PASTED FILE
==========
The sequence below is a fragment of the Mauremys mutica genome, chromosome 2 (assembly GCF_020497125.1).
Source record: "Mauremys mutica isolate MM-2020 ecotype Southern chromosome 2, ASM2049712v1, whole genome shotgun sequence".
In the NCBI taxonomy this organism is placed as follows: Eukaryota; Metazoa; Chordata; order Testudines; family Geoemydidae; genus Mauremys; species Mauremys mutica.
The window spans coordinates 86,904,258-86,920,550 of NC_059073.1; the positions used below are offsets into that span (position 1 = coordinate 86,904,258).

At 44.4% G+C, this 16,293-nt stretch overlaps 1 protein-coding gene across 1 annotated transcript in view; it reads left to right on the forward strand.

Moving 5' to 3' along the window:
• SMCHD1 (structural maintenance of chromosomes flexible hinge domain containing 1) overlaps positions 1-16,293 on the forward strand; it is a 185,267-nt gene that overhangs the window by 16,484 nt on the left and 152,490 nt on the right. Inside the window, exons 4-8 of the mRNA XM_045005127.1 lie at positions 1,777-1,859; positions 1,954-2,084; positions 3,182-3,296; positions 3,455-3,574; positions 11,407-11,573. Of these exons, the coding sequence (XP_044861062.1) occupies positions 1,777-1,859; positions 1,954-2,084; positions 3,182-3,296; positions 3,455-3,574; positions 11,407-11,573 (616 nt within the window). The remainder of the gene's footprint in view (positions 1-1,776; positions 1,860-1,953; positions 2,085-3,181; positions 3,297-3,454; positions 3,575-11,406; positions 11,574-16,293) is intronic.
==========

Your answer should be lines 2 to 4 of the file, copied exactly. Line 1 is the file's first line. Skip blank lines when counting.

Source record: "Mauremys mutica isolate MM-2020 ecotype Southern chromosome 2, ASM2049712v1, whole genome shotgun sequence".
In the NCBI taxonomy this organism is placed as follows: Eukaryota; Metazoa; Chordata; order Testudines; family Geoemydidae; genus Mauremys; species Mauremys mutica.
The window spans coordinates 86,904,258-86,920,550 of NC_059073.1; the positions used below are offsets into that span (position 1 = coordinate 86,904,258).